Back to the in-utero John being filled with the Holy Spirit: we can also see a surprising degree of sentience here on his part. John leapt because he recognized and understood at some deep, pre-rational level the presence of Mary and Jesus – a fact that modern neonatologists now recognize from a developmental perspective. In-utero children are far more aware of the world both inside and outside the womb than we would have every imagined – making abortion an even greater abomination.
Lastly, note again what Elizabeth said to Mary: And why is this granted to me that the mother of my Lord should come to me? (Luke 1:43) Elizabeth didn’t say “future mother” or “mother of the one who will one day be my Lord.” Everything was emphatically present tense. Mary was a mother – “with child” is the common expression – and the Lord Jesus Christ was as fully present at that moment as He was when the Apostle Thomas said almost the same words as he beheld the wounds of the resurrected Christ: “My Lord and my God.”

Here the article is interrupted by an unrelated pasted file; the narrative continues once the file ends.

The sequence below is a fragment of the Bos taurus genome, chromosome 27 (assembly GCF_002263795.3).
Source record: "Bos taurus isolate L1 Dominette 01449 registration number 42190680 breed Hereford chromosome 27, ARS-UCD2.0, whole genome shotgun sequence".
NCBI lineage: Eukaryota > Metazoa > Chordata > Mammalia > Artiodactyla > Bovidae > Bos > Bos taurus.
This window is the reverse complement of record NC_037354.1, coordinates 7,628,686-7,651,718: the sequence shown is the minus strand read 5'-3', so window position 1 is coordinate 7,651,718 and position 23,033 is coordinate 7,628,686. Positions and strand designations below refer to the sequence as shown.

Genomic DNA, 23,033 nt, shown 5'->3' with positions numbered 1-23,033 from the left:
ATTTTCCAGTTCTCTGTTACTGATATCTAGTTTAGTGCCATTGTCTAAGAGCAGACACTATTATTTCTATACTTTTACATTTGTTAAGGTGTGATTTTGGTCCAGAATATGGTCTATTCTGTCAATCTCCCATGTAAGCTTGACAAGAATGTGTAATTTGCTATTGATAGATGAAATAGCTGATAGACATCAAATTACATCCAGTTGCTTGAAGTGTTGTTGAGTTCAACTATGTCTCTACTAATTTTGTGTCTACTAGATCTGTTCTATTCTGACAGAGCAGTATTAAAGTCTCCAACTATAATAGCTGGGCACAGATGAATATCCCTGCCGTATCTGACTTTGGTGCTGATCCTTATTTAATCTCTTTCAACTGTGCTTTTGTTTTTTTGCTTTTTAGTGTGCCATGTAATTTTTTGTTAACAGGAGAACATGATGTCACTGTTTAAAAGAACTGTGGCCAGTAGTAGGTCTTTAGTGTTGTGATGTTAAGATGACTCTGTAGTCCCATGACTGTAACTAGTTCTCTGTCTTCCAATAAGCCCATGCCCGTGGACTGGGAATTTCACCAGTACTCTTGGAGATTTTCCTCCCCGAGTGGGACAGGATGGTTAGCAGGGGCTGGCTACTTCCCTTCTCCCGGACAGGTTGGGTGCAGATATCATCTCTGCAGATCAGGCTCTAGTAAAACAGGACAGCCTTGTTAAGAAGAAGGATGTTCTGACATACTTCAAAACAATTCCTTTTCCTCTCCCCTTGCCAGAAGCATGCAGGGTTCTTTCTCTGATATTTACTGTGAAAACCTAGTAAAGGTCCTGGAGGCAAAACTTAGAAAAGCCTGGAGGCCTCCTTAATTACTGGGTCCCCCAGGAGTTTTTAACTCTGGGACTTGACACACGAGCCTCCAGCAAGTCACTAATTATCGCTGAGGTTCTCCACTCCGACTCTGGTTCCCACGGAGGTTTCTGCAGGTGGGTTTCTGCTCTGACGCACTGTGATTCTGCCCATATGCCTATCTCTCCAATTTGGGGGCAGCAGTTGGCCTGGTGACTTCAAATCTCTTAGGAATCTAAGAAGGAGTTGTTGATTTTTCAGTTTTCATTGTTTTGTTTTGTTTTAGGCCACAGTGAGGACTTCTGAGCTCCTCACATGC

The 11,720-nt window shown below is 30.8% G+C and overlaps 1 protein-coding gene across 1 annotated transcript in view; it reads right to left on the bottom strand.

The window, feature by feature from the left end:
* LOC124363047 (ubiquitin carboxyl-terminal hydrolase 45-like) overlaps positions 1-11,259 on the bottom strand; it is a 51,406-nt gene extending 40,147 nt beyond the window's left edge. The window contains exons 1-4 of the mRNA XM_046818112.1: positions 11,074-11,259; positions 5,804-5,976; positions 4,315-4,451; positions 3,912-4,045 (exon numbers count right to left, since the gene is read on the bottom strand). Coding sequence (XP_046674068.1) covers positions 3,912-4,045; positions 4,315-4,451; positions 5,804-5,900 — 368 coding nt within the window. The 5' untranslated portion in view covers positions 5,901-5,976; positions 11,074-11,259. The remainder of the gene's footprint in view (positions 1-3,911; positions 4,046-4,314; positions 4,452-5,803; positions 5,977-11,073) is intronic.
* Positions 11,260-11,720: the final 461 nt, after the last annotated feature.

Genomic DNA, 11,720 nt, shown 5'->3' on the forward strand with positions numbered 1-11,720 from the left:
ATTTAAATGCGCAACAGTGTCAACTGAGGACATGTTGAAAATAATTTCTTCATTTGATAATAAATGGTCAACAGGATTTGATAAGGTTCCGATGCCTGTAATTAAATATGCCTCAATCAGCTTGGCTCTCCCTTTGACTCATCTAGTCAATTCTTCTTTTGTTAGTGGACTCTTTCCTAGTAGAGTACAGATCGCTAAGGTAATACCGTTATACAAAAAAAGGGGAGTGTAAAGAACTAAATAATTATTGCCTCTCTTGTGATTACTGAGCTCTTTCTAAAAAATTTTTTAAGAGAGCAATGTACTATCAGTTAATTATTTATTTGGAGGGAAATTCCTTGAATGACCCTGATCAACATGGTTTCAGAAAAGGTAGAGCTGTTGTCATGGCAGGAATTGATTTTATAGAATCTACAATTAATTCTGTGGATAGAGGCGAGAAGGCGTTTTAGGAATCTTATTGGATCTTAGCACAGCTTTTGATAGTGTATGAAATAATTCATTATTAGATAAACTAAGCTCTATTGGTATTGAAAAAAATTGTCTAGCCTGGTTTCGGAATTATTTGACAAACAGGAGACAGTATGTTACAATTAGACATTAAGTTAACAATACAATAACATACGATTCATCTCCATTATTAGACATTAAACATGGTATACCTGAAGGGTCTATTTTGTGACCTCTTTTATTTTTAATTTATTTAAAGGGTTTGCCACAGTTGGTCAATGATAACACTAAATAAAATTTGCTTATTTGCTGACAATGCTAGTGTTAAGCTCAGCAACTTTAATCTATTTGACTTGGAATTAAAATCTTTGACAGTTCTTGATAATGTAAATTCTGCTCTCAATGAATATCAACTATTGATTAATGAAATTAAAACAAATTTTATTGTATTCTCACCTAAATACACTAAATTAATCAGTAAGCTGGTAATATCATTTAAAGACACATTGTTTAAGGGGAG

Thomas answered him, “My Lord and my God!” (John 20:28).
And there are other verses in scripture that make the full humanity of the pre-born child just as clear:
“For Thou didst form my inward parts. Thou didst weave me in My mother’s womb. I will give thanks to Thee for I am fearfully and wonderfully made” (Psalms 139:13).
“Before I formed you in the womb, I knew you. And before you were born I consecrated you” (Jeremiah 1:5).
“… the Lord who made you and formed you in the womb …” (Isaiah 44:2).
According to Scripture, abortion is a sin against God – a violation of the sixth commandment, “You shall not murder.”
It is the wanton killing of innocent human life in the womb – a place designed by God to be a refuge of life and mercy. And that is precisely why in the Didache – a pastoral manual that represents the early Church’s understanding and practice concerning everything from baptism to the Eucharist clearly stated:“…thou shalt not procure abortion, nor commit infanticide.” (Didache 2:2)